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REIT Industry Hails Tax Treaty Compromise

REIT Industry Hails Tax Treaty Compromise
Treasury, Senate Reach Agreement on Tax Withholding for Foreign Investors

Washington, D.C., October 9, 1997 - The real estate investment trust (REIT) industry today applauded the Clinton Administration and Congress for their efforts to ensure that most foreign investors can continue to invest in U.S. REITs without paying an excessive tax on dividends.

The National Association of Real Estate Investment Trusts® (NAREIT), the $130 billion industry's national trade group, hailed as a "reasonable and workable solution" the Department of the Treasury's announcement Tuesday of a new policy under which most foreign recipients of REIT dividends will be taxed at a 15 percent withholding rate. The policy reflects a compromise between the administration and the Senate in response to provisions in several pending treaties that would have doubled foreign investors' U.S. withholding taxes on REIT dividends from the 15 percent in existing treaties.

NAREIT said the policy will positively impact REITs, leveling the playing field on which they must compete with other publicly traded companies for capital in the global market.

"The REIT industry is grateful to Treasury Secretary Robert Rubin, Senate Foreign Relations Committee Chairman Jesse Helms, other Senate leaders and the Joint Committee on Taxation, for their willingness to facilitate a compromise on this important tax treaty issue," said NAREIT Chair Milton Cooper, who is chairman and chief executive officer of Kimco Realty Corporation.

Under the policy unveiled at the October 7 Senate hearing on the ratification of pending treaties, REIT dividends paid to a foreign institutional investor will be subject to the 15 percent tax if the investor owns five percent or less of a publicly traded REIT's stock or owns 10 percent or less of any diversified private or public REIT. In the second case, a REIT's assets are considered diversified so long as no single property of the REIT is worth more than 10 percent of all the company's properties. Individual foreign investors in a REIT could continue to be taxed at a 15 percent rate so long as they hold 10 percent or less of a REIT's stock.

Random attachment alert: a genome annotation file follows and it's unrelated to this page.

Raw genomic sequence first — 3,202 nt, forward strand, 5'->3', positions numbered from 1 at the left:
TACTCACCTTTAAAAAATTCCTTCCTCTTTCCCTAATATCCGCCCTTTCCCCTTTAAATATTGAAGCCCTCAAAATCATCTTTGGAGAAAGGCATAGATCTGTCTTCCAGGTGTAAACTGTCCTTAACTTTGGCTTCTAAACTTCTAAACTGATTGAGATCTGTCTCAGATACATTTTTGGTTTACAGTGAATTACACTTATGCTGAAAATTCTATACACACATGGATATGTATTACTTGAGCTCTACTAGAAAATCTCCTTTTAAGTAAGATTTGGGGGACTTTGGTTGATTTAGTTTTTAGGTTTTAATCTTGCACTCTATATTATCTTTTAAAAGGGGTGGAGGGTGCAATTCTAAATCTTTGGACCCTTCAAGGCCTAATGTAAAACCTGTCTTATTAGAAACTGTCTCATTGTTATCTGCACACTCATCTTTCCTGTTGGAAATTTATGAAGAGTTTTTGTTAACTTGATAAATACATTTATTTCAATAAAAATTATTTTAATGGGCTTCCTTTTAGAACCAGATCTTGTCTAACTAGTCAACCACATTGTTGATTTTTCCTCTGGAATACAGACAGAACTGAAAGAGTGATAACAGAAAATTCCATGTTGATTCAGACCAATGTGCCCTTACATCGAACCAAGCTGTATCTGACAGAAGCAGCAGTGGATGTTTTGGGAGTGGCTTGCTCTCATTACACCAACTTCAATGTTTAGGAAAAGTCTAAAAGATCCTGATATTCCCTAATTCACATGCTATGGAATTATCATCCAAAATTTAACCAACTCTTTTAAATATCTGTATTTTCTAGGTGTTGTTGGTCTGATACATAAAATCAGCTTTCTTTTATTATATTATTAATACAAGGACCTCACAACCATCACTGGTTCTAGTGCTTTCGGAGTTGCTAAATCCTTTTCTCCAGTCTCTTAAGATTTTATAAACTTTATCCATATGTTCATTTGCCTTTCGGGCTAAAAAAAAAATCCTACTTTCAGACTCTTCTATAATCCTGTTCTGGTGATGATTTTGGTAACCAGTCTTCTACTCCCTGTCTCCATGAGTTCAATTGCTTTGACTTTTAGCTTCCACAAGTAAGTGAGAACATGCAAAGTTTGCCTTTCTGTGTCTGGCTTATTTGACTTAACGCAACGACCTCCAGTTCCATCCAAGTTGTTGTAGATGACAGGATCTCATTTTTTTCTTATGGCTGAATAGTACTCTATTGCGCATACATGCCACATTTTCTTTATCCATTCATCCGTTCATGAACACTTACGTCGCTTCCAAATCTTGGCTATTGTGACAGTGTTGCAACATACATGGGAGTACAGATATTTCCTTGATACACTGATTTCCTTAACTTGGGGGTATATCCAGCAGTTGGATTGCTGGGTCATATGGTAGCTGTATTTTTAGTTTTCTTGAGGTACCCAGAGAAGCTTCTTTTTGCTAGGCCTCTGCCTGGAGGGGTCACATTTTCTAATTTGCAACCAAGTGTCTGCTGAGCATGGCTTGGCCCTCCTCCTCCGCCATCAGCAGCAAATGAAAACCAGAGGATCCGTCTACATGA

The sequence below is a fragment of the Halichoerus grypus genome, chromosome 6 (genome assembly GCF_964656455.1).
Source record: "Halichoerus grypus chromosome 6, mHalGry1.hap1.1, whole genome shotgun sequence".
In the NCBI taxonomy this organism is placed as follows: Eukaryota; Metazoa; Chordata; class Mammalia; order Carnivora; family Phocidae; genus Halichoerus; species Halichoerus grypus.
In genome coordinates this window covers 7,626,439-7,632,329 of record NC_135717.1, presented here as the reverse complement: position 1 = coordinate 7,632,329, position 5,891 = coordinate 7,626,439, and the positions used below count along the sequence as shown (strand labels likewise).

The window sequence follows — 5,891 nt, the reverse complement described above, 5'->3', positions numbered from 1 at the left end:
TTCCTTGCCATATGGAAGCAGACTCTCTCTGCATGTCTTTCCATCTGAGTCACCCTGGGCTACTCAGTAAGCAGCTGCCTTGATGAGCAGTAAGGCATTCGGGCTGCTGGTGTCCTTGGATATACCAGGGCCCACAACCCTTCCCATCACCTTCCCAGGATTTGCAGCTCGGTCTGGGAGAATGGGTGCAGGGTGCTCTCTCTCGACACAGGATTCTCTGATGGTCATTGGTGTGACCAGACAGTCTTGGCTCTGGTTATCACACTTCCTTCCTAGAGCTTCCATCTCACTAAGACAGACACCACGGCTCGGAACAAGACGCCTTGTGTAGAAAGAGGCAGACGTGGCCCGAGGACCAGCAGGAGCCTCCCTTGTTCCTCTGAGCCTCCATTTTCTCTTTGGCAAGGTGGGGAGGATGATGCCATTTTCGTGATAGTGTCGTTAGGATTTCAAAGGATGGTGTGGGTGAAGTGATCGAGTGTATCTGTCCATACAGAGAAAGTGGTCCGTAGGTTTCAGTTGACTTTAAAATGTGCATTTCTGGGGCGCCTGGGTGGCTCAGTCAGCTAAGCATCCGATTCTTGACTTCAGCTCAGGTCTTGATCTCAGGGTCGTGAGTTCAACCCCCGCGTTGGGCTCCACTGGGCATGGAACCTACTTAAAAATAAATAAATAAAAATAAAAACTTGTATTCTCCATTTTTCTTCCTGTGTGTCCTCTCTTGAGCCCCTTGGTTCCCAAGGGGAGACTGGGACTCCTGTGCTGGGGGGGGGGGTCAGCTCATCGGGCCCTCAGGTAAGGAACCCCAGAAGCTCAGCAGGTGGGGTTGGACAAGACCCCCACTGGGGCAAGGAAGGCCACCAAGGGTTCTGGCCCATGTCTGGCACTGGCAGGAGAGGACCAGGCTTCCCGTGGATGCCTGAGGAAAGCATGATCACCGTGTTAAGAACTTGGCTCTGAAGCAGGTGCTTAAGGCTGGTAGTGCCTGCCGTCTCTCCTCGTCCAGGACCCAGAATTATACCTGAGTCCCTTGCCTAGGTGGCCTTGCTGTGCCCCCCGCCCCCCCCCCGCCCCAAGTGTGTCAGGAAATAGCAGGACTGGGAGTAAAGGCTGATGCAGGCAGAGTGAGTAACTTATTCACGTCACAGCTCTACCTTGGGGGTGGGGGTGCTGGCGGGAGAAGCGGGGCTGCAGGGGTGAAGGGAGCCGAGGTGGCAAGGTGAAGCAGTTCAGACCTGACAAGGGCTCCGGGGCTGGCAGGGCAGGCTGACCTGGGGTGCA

"We believe this outcome confirms the essential role REITs increasingly play in attracting equity capital from abroad into the American economy," said NAREIT President and Chief Executive Officer Steven A. Wechsler. The new tax provision first will be included in the pending Luxembourg treaty and then in other treaties as they are negotiated or renegotiated, he said.

Speaking for the Treasury Department, International Tax Counsel Joseph H. Guttentag stated that the "new policy takes into account that portfolio investment in a REIT may be indistinguishable in intents and results from similar investments in other corporate securities and should be afforded similar tax consequences in appropriate circumstances."

Kenneth J. Kies, chief of staff at the Congressional Joint Committee on Taxation, cited the significant cooperation among all parties to balance the REIT industry's capital-raising concerns with a treaty policy that preserves the U.S. taxing jurisdiction over foreign direct investment in U.S. real property.

Although the Internal Revenue Code has long established a 30 percent withholding rate on all dividends paid to foreigners, the Treasury Department has, since the 1940s, consistently lowered that rate to 15 percent in its treaty negotiations with other countries.

In 1988, the Treasury Department began renegotiating tax treaties that essentially doubled the withholding rate imposed on REIT dividends to foreign institutional investors, while preserving the 15 percent rate on other corporate dividends. The new rate hike, Wechsler said, was negatively affecting many REITs' ability to access European equity capital.

"The higher rate presented a stiff challenge to the industry if it was ever destined to compete with other industries on the global playing field," Wechsler said.

"As the REIT industry continues to expand, its ability to access alternative capital markets is becoming increasingly important. The Treasury-Senate approach removes tax disincentives that hampered these possibilities."

The Senate is expected to ratify pending treaties before Congress recesses this year.

Currently, there are 200 publicly traded REITs with a combined equity market capitalization of nearly $130 billion. The National Association of Real Estate Investment Trusts® (NAREIT) is the national trade association for real estate companies. Members are real estate investment trusts (REITs) and other businesses that own, operate and finance income-producing real estate, as well as those firms and individuals who advise, study and service these businesses. For more information, please contact NAREIT at 1-800-3NAREIT.